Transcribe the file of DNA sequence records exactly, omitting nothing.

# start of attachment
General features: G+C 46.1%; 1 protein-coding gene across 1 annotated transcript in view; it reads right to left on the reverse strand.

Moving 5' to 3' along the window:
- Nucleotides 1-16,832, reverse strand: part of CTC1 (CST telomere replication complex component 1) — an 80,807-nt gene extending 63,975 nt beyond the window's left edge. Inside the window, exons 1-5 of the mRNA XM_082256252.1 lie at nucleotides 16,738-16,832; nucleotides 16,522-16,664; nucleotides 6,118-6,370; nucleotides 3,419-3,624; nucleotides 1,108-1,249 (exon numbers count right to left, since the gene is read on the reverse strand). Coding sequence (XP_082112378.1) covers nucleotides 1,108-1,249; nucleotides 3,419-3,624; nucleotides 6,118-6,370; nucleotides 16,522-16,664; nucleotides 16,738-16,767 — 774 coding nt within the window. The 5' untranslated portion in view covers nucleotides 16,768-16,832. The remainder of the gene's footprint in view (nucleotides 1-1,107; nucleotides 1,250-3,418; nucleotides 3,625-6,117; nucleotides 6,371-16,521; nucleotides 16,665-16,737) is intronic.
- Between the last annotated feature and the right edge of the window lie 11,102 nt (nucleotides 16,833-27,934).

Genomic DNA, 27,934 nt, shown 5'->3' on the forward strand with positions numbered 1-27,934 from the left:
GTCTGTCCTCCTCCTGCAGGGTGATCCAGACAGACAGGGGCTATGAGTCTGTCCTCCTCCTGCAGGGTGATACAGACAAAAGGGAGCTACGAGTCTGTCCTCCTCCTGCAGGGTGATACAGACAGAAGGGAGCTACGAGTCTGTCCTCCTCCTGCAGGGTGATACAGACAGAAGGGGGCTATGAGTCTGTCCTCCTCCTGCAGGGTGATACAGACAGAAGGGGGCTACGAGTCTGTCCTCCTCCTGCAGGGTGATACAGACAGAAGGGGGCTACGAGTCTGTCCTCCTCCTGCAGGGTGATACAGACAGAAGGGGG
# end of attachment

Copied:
General features: G+C 46.1%; 1 protein-coding gene across 1 annotated transcript in view; it reads right to left on the reverse strand.

Moving 5' to 3' along the window:
- Nucleotides 1-16,832, reverse strand: part of CTC1 (CST telomere replication complex component 1) — an 80,807-nt gene extending 63,975 nt beyond the window's left edge. Inside the window, exons 1-5 of the mRNA XM_082256252.1 lie at nucleotides 16,738-16,832; nucleotides 16,522-16,664; nucleotides 6,118-6,370; nucleotides 3,419-3,624; nucleotides 1,108-1,249 (exon numbers count right to left, since the gene is read on the reverse strand). Coding sequence (XP_082112378.1) covers nucleotides 1,108-1,249; nucleotides 3,419-3,624; nucleotides 6,118-6,370; nucleotides 16,522-16,664; nucleotides 16,738-16,767 — 774 coding nt within the window. The 5' untranslated portion in view covers nucleotides 16,768-16,832. The remainder of the gene's footprint in view (nucleotides 1-1,107; nucleotides 1,250-3,418; nucleotides 3,625-6,117; nucleotides 6,371-16,521; nucleotides 16,665-16,737) is intronic.
- Between the last annotated feature and the right edge of the window lie 11,102 nt (nucleotides 16,833-27,934).

Genomic DNA, 27,934 nt, shown 5'->3' on the forward strand with positions numbered 1-27,934 from the left:
GTCTGTCCTCCTCCTGCAGGGTGATCCAGACAGACAGGGGCTATGAGTCTGTCCTCCTCCTGCAGGGTGATACAGACAAAAGGGAGCTACGAGTCTGTCCTCCTCCTGCAGGGTGATACAGACAGAAGGGAGCTACGAGTCTGTCCTCCTCCTGCAGGGTGATACAGACAGAAGGGGGCTATGAGTCTGTCCTCCTCCTGCAGGGTGATACAGACAGAAGGGGGCTACGAGTCTGTCCTCCTCCTGCAGGGTGATACAGACAGAAGGGGGCTACGAGTCTGTCCTCCTCCTGCAGGGTGATACAGACAGAAGGGGG